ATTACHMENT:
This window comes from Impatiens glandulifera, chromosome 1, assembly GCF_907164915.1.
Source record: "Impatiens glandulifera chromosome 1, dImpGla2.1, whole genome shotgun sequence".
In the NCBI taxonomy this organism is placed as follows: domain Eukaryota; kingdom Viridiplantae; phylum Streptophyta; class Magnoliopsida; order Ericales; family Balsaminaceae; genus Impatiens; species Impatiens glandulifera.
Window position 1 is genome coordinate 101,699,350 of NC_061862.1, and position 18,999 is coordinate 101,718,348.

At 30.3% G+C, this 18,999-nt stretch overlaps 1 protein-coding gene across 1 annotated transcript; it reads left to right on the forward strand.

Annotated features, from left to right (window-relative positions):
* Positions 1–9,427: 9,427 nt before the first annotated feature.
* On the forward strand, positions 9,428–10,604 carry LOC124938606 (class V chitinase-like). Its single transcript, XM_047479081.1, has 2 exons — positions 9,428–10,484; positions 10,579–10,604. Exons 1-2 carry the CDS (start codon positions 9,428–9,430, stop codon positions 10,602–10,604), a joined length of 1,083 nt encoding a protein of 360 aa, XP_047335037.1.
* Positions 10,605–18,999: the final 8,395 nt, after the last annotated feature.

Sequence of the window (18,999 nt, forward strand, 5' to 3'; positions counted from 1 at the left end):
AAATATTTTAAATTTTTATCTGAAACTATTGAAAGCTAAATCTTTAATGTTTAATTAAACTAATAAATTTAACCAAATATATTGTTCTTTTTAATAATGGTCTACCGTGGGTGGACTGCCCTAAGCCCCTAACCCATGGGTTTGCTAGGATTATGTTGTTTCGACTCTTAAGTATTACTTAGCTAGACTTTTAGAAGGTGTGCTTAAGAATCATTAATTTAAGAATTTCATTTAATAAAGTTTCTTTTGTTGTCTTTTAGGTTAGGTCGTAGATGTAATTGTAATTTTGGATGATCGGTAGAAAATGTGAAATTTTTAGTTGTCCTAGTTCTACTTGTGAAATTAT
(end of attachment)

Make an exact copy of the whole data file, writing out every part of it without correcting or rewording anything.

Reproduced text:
This window comes from Impatiens glandulifera, chromosome 1, assembly GCF_907164915.1.
Source record: "Impatiens glandulifera chromosome 1, dImpGla2.1, whole genome shotgun sequence".
In the NCBI taxonomy this organism is placed as follows: domain Eukaryota; kingdom Viridiplantae; phylum Streptophyta; class Magnoliopsida; order Ericales; family Balsaminaceae; genus Impatiens; species Impatiens glandulifera.
Window position 1 is genome coordinate 101,699,350 of NC_061862.1, and position 18,999 is coordinate 101,718,348.

At 30.3% G+C, this 18,999-nt stretch overlaps 1 protein-coding gene across 1 annotated transcript; it reads left to right on the forward strand.

Annotated features, from left to right (window-relative positions):
* Positions 1–9,427: 9,427 nt before the first annotated feature.
* On the forward strand, positions 9,428–10,604 carry LOC124938606 (class V chitinase-like). Its single transcript, XM_047479081.1, has 2 exons — positions 9,428–10,484; positions 10,579–10,604. Exons 1-2 carry the CDS (start codon positions 9,428–9,430, stop codon positions 10,602–10,604), a joined length of 1,083 nt encoding a protein of 360 aa, XP_047335037.1.
* Positions 10,605–18,999: the final 8,395 nt, after the last annotated feature.

Sequence of the window (18,999 nt, forward strand, 5' to 3'; positions counted from 1 at the left end):
AAATATTTTAAATTTTTATCTGAAACTATTGAAAGCTAAATCTTTAATGTTTAATTAAACTAATAAATTTAACCAAATATATTGTTCTTTTTAATAATGGTCTACCGTGGGTGGACTGCCCTAAGCCCCTAACCCATGGGTTTGCTAGGATTATGTTGTTTCGACTCTTAAGTATTACTTAGCTAGACTTTTAGAAGGTGTGCTTAAGAATCATTAATTTAAGAATTTCATTTAATAAAGTTTCTTTTGTTGTCTTTTAGGTTAGGTCGTAGATGTAATTGTAATTTTGGATGATCGGTAGAAAATGTGAAATTTTTAGTTGTCCTAGTTCTACTTGTGAAATTAT